When I applied for a job 22.5 years ago after graduating from the Carl von Ossietzky Universität Oldenburg in Germany I don’t think I would have imagined in my wildest dreams something I’m doing now. And with that I’m not talking about recovering from heart valve surgery. Said job turned out to be in Swindon in England while I had been born in Germany and had lived most of the next 26 years in Germany (apart from almost a year in the US for an internship).
In early 1995 I boarded a ferry to Harwich to start what at that point I probably thought was going to be just an episode in my life. I don’t know for sure but I think most if not all of the other foreign hires hired at the same time have long since returned to their countries of origin. But 22 years later I’m still here (with one short interruption 1998-2000 where my then employer sent me to Munich in Bavaria. Which as a northerner born in Bremen is a foreign country as far as I’m concerned). I’ve changed employer and I’ve moved home from Swindon to Aldermaston Wharf, but otherwise I’m still here.
Having been in the UK for so long I had started to think about it a few years ago: Naturalisation. Applying for citizenship. I feel the UK is my home now. Germany feels more and more like a foreign country (especially as I only go back to Germany a few days every year, if that. There have been years where I didn’t go at all). I find myself defending my chosen home against unjustified (and sometimes even justified) criticism. I find it more natural to speak, write, think and dream in English than in German. But apart from reading up on it a bit on the internet I hadn’t done a lot about it just yet, it was just on the radar. Then the Brexit vote came along.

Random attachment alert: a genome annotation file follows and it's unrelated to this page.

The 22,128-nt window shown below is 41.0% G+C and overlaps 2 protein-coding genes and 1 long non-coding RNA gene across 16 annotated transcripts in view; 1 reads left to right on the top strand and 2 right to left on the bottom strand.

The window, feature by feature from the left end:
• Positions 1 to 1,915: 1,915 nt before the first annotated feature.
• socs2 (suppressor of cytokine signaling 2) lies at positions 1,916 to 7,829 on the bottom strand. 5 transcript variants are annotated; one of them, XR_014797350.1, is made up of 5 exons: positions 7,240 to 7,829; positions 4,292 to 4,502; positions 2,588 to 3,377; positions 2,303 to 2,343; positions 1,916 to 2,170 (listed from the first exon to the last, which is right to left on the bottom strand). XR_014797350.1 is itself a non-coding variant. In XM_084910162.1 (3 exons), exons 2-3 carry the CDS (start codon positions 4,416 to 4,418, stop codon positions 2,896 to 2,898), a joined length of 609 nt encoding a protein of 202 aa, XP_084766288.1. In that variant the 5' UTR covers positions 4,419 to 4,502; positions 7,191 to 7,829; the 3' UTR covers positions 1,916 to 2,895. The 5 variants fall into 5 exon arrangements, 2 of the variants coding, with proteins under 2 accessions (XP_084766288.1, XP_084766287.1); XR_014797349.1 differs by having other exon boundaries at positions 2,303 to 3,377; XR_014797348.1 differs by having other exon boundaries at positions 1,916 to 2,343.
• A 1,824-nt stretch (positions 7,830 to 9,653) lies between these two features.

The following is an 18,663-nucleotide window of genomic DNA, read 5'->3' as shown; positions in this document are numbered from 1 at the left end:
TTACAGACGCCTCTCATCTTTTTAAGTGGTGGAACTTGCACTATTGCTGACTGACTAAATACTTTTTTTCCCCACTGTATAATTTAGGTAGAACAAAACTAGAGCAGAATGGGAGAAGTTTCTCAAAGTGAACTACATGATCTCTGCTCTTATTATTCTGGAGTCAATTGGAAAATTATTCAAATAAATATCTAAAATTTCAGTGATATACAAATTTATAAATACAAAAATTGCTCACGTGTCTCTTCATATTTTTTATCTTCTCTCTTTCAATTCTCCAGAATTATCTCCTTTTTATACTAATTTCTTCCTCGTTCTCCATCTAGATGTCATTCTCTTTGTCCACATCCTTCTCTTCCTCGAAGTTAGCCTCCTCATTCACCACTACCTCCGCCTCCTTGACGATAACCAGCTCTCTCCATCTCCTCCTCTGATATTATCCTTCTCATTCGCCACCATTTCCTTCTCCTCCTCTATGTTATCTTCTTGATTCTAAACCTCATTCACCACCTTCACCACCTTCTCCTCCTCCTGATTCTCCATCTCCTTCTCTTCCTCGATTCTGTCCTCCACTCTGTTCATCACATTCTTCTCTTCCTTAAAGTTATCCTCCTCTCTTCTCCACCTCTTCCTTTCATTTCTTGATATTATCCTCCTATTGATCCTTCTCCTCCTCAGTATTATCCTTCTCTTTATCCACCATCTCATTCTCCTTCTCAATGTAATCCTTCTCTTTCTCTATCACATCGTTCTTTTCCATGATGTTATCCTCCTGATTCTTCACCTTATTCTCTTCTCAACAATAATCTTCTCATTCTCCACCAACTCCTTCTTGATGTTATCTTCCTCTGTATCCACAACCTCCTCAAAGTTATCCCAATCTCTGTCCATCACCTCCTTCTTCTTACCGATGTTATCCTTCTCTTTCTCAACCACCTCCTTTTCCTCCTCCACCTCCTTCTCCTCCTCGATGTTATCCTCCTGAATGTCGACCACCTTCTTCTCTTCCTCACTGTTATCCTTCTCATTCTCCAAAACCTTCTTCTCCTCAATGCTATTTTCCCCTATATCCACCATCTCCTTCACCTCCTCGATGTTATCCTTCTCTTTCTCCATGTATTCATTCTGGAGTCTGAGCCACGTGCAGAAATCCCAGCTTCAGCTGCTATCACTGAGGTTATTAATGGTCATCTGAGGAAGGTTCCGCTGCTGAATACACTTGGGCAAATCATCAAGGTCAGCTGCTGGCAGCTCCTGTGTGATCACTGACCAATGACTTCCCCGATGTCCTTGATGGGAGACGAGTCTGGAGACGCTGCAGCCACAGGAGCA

The Brexit vote changed a lot. For a number of people I know it means they don’t feel welcome here any more. Some are making plans to move back to their country of origin (or elsewhere), others I think have even already done so. For me the plans I’ve had in the back of my mind have become more urgent. I’ve decided to stay and sit it out, make the best of it. I might regret it if the UK really goes down the drain as is entirely possible. I’m strongly against Brexit (as are millions of others, which is often forgotten) and think it’s one of the dumbest ideas ever. But I don’t feel it’s right to run away from the place which has become my home, with all its faults. I don’t feel it’s right to run away from all my friends which have given me enormous support and mean a lot to me. So I’ve decided to push ahead with naturalisation.
The first step of that was to apply for a Permanent Residence Card. After a few weeks of gathering all the required evidence that I had legally and lawfully lived in the UK while exercising EU treaty rights (or something along those lines) I sent off my application in very early October, just before I left for the hospital for my operation. Then the nervous big wait began. I had read that processing an application could take up to six months (especially since the Brexit vote as the Home Office has been inundated with applications) and that in some cases applications were rejected for formalities. Today the both dreaded and anxiously awaited large A4 envelope (because of all the documentation to be returned) was sitting in my letterbox when I arrived home. When I ripped it open as soon as I was up in my flat one of the first things I saw was what you see in the picture. Relief, everything was fine. Step 1 of the journey is complete, I’ve obtained my Permanent Residence Card.
Now on to the next steps. I’ve got to pass a language test (I’m fairly confident about that, I know the differences between their/they’re/there, you’re/your, it’s/its and should have/should of) and I’ve got to pass the Life in the UK test (which apparently teaches you such important things like when and where the first curry house was opened, but not which telephone number to dial in an emergency. But then I know the latter anyway). So the next few weeks, may be even months, will be spent studying this: